Thank you for reading this post; to catch all my posts and be notified as new ones come up please follow me on WordPress. You can also see me on www.redheartbluelife.wordpress.com where I am celebrating #Canada150 with a daily post of an event celebrating our sesquicentennial in Canada.

I can be found Twitter @robertdekker, @rdmediaottawa and on Facebook at http://tiny.cc/n5l97. I can be reached at rdmedia@bell.net.

 

From the floor of the #CPCldr Convention

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This past weekend I attended the Conservative Party Leadership Convention that selected former House Speaker and Opposition House Leader Andrew Scheer as the new leader of the Party, as a non-delegated convention and the second under the one member one vote process the expectations of an exciting outcome were low.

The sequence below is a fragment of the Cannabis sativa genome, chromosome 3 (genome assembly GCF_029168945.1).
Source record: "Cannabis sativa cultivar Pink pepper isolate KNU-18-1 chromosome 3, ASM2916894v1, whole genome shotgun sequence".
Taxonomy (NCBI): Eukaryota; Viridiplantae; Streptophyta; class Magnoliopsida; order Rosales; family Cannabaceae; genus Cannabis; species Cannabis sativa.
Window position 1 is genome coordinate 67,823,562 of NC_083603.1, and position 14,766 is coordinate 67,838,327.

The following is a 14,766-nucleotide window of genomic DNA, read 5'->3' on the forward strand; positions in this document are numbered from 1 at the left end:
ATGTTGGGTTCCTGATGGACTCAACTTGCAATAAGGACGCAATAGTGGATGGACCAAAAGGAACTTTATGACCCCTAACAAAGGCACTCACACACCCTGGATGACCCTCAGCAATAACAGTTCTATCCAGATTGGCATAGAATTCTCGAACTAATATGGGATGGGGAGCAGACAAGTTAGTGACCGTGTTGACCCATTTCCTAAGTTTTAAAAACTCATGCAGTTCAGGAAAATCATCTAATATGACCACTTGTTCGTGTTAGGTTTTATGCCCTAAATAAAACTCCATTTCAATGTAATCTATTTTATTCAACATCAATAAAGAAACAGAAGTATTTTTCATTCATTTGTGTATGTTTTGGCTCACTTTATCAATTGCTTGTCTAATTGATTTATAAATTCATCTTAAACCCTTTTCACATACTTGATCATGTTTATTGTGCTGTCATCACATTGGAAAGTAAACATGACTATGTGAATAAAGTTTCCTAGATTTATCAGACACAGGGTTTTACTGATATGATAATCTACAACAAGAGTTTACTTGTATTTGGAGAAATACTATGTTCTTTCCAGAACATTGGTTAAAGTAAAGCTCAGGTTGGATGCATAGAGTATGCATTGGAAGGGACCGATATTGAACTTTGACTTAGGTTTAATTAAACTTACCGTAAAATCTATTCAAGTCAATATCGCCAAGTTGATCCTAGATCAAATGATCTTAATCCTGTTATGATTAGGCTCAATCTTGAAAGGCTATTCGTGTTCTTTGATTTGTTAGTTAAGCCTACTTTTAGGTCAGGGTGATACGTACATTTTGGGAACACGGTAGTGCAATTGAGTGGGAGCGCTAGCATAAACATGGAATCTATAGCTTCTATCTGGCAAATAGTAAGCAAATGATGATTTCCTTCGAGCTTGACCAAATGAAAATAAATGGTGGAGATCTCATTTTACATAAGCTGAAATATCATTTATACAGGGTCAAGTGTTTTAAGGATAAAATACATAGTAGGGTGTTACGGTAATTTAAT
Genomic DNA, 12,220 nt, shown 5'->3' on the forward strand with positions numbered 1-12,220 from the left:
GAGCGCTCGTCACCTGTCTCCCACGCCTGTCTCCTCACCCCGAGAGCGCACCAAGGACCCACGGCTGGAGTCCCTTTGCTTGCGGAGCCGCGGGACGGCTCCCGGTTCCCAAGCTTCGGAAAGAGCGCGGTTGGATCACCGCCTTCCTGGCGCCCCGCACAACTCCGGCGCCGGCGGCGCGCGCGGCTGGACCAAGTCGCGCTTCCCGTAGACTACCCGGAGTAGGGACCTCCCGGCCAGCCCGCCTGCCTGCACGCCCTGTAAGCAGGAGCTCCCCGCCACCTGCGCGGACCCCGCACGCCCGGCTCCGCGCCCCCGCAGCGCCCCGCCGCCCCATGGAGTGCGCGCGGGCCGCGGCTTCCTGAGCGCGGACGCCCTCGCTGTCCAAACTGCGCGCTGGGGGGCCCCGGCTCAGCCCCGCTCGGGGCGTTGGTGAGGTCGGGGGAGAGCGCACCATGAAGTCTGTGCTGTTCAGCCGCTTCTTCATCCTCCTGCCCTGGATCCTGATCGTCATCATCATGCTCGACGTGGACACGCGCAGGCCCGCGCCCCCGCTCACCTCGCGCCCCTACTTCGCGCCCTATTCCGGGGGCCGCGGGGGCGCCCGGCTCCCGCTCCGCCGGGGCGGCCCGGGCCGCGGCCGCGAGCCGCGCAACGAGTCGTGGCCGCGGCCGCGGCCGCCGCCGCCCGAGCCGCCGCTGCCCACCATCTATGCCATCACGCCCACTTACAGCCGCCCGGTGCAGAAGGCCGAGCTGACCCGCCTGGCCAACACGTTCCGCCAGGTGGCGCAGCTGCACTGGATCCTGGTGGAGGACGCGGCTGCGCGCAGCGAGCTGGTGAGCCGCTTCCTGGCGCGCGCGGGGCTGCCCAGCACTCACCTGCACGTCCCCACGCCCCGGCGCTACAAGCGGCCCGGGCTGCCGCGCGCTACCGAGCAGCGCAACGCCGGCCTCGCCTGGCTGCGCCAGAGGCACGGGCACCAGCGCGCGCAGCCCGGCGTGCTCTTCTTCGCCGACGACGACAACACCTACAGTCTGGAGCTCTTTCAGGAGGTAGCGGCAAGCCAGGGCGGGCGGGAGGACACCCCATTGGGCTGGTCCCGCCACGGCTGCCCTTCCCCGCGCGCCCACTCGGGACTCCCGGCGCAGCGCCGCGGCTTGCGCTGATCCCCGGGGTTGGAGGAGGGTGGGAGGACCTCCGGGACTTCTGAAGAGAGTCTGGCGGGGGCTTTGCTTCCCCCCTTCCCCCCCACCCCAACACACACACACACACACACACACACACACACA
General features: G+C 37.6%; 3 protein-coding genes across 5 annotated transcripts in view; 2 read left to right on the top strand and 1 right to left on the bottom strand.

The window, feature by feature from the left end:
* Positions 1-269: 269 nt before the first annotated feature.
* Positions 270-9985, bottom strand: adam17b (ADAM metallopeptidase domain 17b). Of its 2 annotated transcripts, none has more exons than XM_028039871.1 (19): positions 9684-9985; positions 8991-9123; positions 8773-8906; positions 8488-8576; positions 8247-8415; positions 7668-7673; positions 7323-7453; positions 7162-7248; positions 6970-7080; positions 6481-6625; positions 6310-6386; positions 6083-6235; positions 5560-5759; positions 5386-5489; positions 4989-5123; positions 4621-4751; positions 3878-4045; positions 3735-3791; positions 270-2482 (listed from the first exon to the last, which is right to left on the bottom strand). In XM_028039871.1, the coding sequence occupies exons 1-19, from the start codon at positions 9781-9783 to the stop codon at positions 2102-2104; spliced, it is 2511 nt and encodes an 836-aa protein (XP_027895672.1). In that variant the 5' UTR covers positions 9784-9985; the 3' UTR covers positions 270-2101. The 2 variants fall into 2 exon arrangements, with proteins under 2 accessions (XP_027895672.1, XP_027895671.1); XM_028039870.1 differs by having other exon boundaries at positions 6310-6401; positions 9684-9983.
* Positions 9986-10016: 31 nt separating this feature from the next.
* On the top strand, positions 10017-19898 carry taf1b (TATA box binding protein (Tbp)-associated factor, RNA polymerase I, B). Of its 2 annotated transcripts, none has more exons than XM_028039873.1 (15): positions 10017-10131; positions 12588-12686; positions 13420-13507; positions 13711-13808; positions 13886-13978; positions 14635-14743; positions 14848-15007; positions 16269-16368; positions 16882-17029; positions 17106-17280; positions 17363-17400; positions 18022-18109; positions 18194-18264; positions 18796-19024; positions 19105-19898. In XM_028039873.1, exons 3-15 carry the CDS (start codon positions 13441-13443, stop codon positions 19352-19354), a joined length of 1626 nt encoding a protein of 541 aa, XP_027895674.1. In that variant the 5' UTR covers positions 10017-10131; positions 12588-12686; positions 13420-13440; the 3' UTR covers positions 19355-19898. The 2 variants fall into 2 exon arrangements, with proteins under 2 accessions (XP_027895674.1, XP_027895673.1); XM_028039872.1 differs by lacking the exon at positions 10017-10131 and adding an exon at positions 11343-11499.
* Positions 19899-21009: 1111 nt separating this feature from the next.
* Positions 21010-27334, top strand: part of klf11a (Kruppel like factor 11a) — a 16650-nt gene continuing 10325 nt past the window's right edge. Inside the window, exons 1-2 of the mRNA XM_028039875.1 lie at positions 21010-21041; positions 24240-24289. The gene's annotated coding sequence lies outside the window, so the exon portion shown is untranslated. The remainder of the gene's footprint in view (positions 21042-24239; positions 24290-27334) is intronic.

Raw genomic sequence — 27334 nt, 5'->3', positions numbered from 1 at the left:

Following the Friday and Saturday evenings of the convention there were seveal factors the made this convention as exciting as any other in the combined PC/Reform/Alliance and Conservative history. here are a few reasons why.

5000 Pundits

There’s a saying, “everyone is an expert”, Saturday night there were 5000 of them. Everyone in the room had a theory and an outcome after each ballot result was announced. Guessing started as soon as 1st ballot results were revealed. The unspoken question everyone wanted to ask was “is this enough of a start for Bernier to win it all?” As successive candidates were dropped off the ballot we discussed where the votes would go and who would benefit from the dropped candidate’s loss. We all acted like the TV hosts lined up along the back of the room covering the event live. It wasn’t until Pierre Lemieux was last on the ballot that the prognostations started to go wild. It was good to see that Conservatives were looking at the possibilities and imagining outcomes and how those outcomes would help or hinder the Party.